In addition to these treks, the Huaraz region in Peru offers fantastic trekking (Cordillera Huayhuash/Blanca etc.). Keeping all this in mind, the structure and complexity around the Inca trail didnt really appeal to us. Given it was February, none of these options were open to us anyway. We finally discovered the Inca jungle trek – a biking/hiking combo trek through tropical jungles that leads to Aguas Calientes. And it cost a fraction of the Inca Trail at $180.
Other aspects of the trek:
  • No camping. You get to stay in small family owned lodges every night. The lodge will prepare your meal based on your request.
  • You carry your own stuff – we packed a very light day pack with just a change of clothes.
  • In the villages you can buy stuff
  • You’ll walk next to the roaring river on several occasions, sometimes crossing it on bridges
  • The food was really good. Simple vegetarian fare was very easy to get.
  • Its not cold! Except for the first day and the last day, the weather is tropical and heavenly.

Inca Jungle Trek

The Inca Jungle Trek sees four days of fun filled action and costs ~ $180. We booked our tour at the Loki hostel tour booking desk. Anyone is welcome. They pick you up in the morning of day 1 at Loki and other designated spots and here is a rough overview:
Day 1 – pick up from Loki hostel, drive past ollantaytambo to a high altitude spot at 4200 meters + at Abra Malaga. Crazy and fun downhill bike ride from here. When the ride ends at a village, you get lunch and a small walk later, rest for the day.
Day 2 – long walking day. Involves a very beautiful section on an old Inca trail. One of the rest stops is a small house with hammocks and a monkey. A visit to a hot springs along the way. Mostly in jungle, so the weather is great.
Day 3 – Some more walking and you arrive at the hydroelectrica station near Aguas Calientes. You can take the train if you are tired, but we walked along the rail road tracks for a few hours. Sleep at Aguas Calientes.
Day 4 – Early AM walk/bus to Machu Picchu. Bus cost is not included. Guided tour at MP. Return to Aguas Caliente for evening train back to Ollantaytambo (train fare included). Bus transport to Cuzco (included in fare).
More details here – we booked it through these guys by simply walking to the hostel where our British friend we met in Iquitos was staying.
The trek was really well organized and was a great experience. We had excellent company – in fact, there were two Chilean girls whom we met again in Santiago and an English girl who visited us during her travels in India much later. It rained a lot, but we’d dry off quickly once the sun came out.

Inca Jungle Trek or Inca Trail?

Everyone who visits Peru want to try the Inca trail. While I dont deny for a second that it would be a great experience to be on the historic trail to Machu Picchu, I think its not an easy trek to plan, unless you are exclusively visiting Peru or have rigid timelines. If you are looking for simply a great experience and an opportunity to be amidst natural beauty to forget the rigors of daily life, the Inca jungle trek works just as well! I am quite sure you wont regret doing either trek. Given a chance, I’d happily do the Inca jungle trek again.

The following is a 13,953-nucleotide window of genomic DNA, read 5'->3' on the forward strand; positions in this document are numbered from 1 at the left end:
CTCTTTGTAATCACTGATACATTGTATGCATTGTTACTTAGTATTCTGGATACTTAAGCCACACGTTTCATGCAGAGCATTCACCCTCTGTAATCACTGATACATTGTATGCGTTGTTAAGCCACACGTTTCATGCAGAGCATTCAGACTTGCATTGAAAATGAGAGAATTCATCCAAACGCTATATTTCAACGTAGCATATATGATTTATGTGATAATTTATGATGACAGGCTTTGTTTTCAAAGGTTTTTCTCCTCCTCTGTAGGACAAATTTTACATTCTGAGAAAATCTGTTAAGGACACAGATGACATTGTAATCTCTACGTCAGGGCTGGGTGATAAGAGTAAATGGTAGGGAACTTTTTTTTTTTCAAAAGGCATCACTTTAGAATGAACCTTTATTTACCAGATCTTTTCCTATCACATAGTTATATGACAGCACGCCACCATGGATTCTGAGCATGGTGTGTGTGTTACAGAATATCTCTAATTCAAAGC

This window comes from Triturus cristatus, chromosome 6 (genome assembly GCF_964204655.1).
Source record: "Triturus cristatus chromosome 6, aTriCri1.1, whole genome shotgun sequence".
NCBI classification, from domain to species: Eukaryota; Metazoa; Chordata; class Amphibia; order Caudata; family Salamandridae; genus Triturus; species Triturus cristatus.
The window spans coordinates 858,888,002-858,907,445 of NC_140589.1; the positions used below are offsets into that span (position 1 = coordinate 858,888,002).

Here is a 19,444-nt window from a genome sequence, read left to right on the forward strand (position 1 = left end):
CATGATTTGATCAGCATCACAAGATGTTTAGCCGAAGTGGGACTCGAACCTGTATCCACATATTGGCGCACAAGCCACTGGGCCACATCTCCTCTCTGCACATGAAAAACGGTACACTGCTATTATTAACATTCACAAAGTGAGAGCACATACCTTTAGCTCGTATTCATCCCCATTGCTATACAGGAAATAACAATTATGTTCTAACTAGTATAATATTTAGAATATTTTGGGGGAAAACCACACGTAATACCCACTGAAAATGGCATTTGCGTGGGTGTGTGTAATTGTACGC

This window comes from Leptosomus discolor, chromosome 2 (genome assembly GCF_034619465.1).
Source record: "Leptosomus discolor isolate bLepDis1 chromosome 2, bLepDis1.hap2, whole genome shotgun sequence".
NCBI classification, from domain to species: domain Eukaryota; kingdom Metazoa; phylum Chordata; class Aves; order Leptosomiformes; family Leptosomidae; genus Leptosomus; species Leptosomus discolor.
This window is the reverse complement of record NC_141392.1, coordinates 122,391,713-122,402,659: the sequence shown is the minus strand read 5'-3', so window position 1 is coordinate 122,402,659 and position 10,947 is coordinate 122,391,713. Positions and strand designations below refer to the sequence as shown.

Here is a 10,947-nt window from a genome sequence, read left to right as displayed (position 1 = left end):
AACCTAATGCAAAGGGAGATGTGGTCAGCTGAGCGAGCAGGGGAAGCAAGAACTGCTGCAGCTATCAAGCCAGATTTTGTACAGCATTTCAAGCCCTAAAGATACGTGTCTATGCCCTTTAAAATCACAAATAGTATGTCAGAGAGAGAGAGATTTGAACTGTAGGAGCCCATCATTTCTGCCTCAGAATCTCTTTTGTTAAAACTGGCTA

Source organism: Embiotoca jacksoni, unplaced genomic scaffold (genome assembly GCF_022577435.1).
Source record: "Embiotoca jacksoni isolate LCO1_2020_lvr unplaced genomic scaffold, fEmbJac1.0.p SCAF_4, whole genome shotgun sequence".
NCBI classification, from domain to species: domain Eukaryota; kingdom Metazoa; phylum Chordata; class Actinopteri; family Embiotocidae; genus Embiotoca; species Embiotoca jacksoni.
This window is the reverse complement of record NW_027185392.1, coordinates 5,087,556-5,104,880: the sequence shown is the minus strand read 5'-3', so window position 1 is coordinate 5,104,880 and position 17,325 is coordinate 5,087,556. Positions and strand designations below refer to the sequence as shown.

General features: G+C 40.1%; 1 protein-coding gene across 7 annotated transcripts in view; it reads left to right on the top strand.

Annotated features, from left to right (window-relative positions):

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Cuzco and Machu Picchu…assorted thoughts and pictures

After two months of backpacking in South America, some of it through really off tun-touristy areas, we finally reached Cuzco and the first thing we noticed were the number of tourists/travelers/backpackers. The semi cama seats on the Cruz Del Sur bus from Lima to Cuzco was luxurious and I was pleasantly surprised by the vegetarian food served to me on the bus. Yes, the bus has an attendant, a restroom and food served to your seat! I slept through most of the 20+ hours from Lima. The bus was filled with foreign tourists, mostly carrying heavy backpacks and the bus station at Lima has a check in facility for bags. Its not much different from an airport really.

Once in Cuzco, it hit us quickly how much more expensive everything is compared to the rest of Peru we’ve been in. The food, the lodging, the tour prices are in dollars, the shopping! Cuzco is a vibrant tourist base – you can see that its a really old city and has so many plazas and beautiful buildings and museums. One can wander around for a few days and still not see everything. Machu Picchu is mentioned everywhere – tour operators abound near the central plaza and one has to be careful before choosing one. We made several trips to iPeru office on the plaza to understand how the tours work and whats the best way to pick a good company. As I described in a different post, we finally settled down for the Inca Jungle Trek from Loki hostel to visit Machu Picchu. iPeru has been a reliable source of tourist info for us across Peru. They are very hard to locate on the central plaza – do ask around, I think it is the same building as the BBVA continental office. There are many other tourist info offices nearby and the information is not all that good.